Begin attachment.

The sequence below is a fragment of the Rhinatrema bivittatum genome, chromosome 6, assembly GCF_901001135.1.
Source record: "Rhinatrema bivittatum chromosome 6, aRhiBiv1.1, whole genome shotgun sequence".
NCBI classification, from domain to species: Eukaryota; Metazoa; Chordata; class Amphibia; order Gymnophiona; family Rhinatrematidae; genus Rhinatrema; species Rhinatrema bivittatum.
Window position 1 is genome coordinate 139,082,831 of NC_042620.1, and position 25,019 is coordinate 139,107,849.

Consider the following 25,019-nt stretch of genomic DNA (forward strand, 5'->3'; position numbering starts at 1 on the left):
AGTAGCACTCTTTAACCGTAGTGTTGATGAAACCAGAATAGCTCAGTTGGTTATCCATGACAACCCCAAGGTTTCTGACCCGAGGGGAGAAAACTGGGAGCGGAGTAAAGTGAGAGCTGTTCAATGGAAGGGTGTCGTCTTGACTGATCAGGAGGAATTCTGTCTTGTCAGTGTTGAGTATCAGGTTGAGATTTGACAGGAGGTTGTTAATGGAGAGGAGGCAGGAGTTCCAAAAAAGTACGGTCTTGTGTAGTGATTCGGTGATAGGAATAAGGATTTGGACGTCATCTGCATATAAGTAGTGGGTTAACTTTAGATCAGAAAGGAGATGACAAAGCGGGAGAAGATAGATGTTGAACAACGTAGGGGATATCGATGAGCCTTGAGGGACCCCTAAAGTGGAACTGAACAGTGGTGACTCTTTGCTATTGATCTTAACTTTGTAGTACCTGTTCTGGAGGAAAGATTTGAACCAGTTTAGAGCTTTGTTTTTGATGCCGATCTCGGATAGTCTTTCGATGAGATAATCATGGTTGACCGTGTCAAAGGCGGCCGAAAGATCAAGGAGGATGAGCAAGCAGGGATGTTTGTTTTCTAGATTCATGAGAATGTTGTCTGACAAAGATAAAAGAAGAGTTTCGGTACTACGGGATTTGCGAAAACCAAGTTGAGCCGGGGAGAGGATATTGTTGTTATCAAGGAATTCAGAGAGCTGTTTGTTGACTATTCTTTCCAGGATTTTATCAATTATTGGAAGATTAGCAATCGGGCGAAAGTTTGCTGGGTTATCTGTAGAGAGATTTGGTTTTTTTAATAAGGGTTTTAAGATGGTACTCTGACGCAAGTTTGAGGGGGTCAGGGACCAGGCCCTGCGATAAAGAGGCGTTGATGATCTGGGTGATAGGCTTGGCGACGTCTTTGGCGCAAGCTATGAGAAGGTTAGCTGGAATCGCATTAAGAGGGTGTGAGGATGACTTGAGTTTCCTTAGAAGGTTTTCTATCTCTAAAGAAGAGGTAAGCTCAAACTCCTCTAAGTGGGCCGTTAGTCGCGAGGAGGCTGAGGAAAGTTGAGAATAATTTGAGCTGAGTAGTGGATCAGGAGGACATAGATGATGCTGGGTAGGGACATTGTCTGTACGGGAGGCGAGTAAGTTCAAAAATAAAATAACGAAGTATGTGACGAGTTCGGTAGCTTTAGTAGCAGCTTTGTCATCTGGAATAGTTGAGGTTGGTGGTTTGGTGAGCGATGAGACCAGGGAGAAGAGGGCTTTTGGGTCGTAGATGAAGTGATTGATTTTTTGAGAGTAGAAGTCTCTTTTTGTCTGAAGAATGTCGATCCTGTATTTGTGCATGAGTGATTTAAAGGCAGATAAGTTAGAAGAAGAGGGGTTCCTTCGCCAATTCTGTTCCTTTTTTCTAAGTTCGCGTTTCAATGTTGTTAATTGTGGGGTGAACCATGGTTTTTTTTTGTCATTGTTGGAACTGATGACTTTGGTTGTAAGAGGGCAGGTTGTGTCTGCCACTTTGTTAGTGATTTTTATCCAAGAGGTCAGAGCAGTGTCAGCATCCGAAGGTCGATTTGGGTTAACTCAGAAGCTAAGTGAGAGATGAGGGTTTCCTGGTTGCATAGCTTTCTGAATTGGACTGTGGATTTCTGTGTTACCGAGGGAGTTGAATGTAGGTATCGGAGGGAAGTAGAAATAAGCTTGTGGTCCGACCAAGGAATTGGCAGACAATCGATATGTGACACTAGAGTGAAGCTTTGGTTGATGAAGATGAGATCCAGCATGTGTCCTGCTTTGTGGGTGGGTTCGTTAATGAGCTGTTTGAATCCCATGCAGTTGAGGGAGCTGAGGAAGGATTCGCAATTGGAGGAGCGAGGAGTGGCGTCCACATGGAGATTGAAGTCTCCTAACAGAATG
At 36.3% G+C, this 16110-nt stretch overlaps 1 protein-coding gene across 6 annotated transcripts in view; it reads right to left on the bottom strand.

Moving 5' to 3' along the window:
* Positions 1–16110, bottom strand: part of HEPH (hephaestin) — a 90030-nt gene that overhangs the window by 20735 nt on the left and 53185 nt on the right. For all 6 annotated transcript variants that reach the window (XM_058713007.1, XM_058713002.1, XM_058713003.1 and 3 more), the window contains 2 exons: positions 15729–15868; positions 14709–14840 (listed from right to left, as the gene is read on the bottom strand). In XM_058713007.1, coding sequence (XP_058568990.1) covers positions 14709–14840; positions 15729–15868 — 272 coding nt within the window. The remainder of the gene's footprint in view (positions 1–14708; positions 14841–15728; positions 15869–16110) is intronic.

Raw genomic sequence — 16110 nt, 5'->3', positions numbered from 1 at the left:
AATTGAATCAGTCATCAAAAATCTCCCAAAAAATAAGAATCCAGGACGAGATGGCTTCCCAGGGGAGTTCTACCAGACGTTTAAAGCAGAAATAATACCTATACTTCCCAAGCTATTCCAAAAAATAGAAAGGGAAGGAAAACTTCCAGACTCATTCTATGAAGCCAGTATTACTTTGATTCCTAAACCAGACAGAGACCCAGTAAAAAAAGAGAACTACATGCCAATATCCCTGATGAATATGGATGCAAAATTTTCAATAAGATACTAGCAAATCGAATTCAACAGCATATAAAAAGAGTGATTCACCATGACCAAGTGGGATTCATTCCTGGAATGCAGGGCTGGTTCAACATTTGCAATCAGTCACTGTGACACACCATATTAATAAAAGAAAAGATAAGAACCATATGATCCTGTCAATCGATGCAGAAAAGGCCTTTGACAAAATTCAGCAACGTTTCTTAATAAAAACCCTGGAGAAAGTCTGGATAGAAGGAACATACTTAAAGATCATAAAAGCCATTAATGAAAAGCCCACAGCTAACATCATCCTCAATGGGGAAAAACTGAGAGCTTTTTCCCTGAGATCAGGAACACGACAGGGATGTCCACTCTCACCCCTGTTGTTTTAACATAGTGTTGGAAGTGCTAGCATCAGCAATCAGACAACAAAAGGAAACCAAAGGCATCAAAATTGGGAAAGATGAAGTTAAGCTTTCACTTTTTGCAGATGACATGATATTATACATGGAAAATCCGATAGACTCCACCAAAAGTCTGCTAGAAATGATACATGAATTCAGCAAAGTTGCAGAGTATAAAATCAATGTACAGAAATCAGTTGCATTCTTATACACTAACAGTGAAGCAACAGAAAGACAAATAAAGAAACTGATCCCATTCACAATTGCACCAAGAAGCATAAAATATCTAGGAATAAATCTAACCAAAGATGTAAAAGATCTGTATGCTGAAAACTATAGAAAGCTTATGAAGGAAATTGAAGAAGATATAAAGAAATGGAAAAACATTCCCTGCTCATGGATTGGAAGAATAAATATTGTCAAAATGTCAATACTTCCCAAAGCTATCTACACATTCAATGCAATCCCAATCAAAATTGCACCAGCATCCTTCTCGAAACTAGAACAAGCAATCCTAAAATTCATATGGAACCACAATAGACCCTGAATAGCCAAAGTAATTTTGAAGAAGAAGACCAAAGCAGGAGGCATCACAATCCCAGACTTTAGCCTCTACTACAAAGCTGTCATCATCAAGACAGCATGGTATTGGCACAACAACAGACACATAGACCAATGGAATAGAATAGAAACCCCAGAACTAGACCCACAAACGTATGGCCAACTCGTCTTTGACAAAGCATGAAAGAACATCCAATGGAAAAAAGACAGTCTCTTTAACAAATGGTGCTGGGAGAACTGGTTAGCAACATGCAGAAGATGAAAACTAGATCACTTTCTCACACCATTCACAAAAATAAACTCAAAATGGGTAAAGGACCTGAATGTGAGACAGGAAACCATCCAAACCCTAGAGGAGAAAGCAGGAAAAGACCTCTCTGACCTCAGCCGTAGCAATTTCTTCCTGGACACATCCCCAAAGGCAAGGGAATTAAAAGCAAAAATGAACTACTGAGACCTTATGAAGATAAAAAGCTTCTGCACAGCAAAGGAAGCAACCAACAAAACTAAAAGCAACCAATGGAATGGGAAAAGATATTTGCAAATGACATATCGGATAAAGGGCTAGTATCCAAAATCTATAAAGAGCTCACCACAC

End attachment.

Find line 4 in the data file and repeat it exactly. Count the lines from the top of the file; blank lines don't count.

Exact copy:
Window position 1 is genome coordinate 139,082,831 of NC_042620.1, and position 25,019 is coordinate 139,107,849.